The time to teach children about God and His ways is both vital and limited. There exists a window of opportunity at the beginning of their lives when we can "wire" their minds to recognize and love the ways of the Lord, know the church and her rites and sacraments, and instill in them Christian virtues. Missing this time makes the process difficult and painful for both them and their parents. There is also a time for establishing healthy communications with those whom we care about. Practicing and nurturing healthy communication in marriage, for example, is indispensable, especially during the very early part of the relationship, so as to create a strong foundation upon which the marriage can grow and thrive. The same is true for our interactions with our children. We often want them to listen to us and heed our advice, but how often do we give them the time they need to be heard and share their hearts with us? Neglecting this results in frustration and distance in the parent-child relationship. Moreover, there is a window of opportunity when it comes to receiving a blessing. The Lord calls us to come and participate in the Divine Liturgy, but so many take this invitation for granted. We often lose sight of the fact that the choicest blessing is given to those who arrive early and make their early attendance a priority, as it is written, "I love them that love me; and those that seek me early shall find me" (KJV, Proverbs 8:17).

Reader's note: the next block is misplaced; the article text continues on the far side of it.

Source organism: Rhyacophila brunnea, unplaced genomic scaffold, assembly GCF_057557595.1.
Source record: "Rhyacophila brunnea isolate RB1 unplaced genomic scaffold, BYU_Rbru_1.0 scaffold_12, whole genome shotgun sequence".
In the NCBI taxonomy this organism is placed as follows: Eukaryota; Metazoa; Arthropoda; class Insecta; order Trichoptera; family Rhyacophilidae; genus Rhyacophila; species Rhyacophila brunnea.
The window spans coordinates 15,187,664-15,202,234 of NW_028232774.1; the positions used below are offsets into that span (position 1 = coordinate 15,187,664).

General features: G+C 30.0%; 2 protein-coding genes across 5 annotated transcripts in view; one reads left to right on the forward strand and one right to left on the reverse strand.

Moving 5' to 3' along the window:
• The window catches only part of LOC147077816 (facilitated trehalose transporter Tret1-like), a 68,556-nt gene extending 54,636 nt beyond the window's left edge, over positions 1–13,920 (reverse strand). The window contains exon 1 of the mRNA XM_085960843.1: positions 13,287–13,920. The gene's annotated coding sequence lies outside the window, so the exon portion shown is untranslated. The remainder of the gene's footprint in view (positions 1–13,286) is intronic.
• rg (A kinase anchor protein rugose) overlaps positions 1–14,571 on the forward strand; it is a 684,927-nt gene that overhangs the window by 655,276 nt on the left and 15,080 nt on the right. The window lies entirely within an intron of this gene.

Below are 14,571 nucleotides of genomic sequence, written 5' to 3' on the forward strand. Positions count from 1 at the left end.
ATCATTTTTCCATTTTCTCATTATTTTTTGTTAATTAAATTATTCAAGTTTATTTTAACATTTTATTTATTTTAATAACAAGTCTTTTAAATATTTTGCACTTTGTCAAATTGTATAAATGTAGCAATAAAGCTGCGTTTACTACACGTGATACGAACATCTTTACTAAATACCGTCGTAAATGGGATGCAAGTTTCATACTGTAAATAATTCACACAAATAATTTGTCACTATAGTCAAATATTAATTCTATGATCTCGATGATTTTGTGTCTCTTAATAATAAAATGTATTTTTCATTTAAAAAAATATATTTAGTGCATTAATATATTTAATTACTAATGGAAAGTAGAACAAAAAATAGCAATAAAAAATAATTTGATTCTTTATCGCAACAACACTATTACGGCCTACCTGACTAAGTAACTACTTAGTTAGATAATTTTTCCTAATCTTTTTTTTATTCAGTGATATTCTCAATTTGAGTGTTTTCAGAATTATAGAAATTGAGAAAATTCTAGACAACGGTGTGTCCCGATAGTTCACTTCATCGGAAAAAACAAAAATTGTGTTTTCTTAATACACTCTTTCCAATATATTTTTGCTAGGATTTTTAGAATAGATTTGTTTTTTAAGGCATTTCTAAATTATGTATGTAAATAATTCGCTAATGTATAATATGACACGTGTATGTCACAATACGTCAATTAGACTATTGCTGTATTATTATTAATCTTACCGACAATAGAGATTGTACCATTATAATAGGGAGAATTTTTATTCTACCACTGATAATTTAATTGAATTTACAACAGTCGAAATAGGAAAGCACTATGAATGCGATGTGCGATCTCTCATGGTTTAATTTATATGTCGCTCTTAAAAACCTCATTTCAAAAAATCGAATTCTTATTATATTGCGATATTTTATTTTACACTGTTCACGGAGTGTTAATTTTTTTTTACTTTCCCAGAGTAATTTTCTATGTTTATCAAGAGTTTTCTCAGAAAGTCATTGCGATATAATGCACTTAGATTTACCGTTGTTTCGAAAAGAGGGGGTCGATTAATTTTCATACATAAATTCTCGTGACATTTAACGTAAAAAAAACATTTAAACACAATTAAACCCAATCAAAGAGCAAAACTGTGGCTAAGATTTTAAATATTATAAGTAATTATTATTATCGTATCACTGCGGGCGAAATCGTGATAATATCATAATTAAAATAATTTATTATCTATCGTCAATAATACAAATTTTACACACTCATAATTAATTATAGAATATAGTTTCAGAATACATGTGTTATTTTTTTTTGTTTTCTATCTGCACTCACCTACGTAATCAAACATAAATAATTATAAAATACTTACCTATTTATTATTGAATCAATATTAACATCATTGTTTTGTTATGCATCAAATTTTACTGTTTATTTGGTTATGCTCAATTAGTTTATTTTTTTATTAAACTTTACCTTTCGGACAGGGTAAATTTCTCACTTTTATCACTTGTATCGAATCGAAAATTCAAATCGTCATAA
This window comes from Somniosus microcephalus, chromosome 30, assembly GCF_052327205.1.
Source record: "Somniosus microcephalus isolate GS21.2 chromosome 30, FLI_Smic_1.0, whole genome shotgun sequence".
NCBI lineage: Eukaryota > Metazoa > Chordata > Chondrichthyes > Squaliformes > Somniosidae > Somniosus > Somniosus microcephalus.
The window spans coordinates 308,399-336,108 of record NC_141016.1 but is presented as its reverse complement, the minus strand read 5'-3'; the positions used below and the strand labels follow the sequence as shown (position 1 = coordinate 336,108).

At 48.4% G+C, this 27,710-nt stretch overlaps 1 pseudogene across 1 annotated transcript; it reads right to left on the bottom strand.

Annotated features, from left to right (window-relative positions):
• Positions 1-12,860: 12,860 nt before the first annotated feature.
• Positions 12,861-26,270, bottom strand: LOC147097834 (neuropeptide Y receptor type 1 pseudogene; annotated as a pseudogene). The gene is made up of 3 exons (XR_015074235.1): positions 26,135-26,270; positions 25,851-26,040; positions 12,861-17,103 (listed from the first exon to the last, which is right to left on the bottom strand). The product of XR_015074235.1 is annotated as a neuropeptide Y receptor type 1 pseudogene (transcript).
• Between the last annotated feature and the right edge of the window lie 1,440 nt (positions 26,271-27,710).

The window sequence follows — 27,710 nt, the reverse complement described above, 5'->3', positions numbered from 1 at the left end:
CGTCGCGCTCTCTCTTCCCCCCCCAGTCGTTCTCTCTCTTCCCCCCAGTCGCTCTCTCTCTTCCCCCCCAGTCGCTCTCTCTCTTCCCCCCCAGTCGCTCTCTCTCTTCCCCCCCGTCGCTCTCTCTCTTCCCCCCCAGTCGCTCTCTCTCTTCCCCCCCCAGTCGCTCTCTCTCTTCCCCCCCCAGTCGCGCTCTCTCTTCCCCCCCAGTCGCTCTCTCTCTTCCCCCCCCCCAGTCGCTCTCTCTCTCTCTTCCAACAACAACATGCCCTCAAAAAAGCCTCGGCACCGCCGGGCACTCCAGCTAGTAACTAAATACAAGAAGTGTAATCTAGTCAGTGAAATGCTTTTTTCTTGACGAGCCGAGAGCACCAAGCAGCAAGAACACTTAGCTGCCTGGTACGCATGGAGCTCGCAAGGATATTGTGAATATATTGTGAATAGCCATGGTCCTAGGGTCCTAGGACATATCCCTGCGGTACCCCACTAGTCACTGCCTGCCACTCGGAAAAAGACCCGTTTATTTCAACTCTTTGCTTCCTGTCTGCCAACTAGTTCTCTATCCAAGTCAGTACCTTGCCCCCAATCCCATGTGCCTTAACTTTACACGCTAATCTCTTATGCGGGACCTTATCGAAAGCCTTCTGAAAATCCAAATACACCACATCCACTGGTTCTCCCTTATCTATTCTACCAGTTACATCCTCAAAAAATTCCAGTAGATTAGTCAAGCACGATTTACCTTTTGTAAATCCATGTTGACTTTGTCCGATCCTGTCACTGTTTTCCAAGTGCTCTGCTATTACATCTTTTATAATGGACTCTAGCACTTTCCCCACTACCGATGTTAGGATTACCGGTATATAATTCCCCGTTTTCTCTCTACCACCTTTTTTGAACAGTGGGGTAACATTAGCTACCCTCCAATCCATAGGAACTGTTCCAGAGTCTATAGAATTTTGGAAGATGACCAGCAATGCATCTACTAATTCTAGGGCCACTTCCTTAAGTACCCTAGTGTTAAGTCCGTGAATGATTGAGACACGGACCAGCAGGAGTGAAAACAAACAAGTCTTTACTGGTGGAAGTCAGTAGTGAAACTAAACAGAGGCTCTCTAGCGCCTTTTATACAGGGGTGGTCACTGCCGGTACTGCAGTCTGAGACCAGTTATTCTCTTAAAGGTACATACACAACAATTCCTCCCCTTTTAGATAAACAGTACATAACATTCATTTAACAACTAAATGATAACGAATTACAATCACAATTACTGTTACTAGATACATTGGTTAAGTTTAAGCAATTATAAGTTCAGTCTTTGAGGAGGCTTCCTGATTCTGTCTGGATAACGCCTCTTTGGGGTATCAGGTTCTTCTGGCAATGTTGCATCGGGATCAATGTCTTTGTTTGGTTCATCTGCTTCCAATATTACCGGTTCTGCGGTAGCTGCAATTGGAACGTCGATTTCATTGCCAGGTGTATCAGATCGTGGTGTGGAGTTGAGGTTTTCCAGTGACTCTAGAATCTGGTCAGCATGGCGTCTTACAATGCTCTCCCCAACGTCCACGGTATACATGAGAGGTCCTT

5) The "Time" to store:
There is a time for us to work hard in building our experience with God and storing in our hearts memories and spiritual skills that can help us later in our lives. "Remember now your Creator in the days of your youth, before the difficult days come" (Ecclesiastes 12:1). We are even asked to observe and learn from a tiny insect: "Go to the ant, you sluggard! Consider her ways and be wise" (Proverbs 6:6).

6) The "Time" to witness: